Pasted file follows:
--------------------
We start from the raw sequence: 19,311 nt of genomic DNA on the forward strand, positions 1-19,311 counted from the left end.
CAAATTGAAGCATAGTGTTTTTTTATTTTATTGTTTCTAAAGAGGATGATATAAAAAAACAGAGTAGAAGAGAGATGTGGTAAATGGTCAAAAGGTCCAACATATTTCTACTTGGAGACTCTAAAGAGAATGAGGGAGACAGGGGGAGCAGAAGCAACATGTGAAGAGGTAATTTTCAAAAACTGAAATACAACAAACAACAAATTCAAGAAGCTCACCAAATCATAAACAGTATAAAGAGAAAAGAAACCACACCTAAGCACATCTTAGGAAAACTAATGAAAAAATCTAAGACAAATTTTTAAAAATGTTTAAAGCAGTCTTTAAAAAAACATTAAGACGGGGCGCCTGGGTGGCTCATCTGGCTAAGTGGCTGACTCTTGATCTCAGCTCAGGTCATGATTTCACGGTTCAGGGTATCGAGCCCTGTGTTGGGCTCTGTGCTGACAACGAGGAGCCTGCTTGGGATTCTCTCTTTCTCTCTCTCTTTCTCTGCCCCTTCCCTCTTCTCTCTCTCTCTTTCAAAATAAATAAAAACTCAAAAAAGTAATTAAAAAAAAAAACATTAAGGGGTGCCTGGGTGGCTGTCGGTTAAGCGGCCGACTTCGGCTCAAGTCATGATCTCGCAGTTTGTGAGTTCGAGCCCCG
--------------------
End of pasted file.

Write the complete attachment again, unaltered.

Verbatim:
We start from the raw sequence: 19,311 nt of genomic DNA on the forward strand, positions 1-19,311 counted from the left end.
CAAATTGAAGCATAGTGTTTTTTTATTTTATTGTTTCTAAAGAGGATGATATAAAAAAACAGAGTAGAAGAGAGATGTGGTAAATGGTCAAAAGGTCCAACATATTTCTACTTGGAGACTCTAAAGAGAATGAGGGAGACAGGGGGAGCAGAAGCAACATGTGAAGAGGTAATTTTCAAAAACTGAAATACAACAAACAACAAATTCAAGAAGCTCACCAAATCATAAACAGTATAAAGAGAAAAGAAACCACACCTAAGCACATCTTAGGAAAACTAATGAAAAAATCTAAGACAAATTTTTAAAAATGTTTAAAGCAGTCTTTAAAAAAACATTAAGACGGGGCGCCTGGGTGGCTCATCTGGCTAAGTGGCTGACTCTTGATCTCAGCTCAGGTCATGATTTCACGGTTCAGGGTATCGAGCCCTGTGTTGGGCTCTGTGCTGACAACGAGGAGCCTGCTTGGGATTCTCTCTTTCTCTCTCTCTTTCTCTGCCCCTTCCCTCTTCTCTCTCTCTCTTTCAAAATAAATAAAAACTCAAAAAAGTAATTAAAAAAAAAAACATTAAGGGGTGCCTGGGTGGCTGTCGGTTAAGCGGCCGACTTCGGCTCAAGTCATGATCTCGCAGTTTGTGAGTTCGAGCCCCG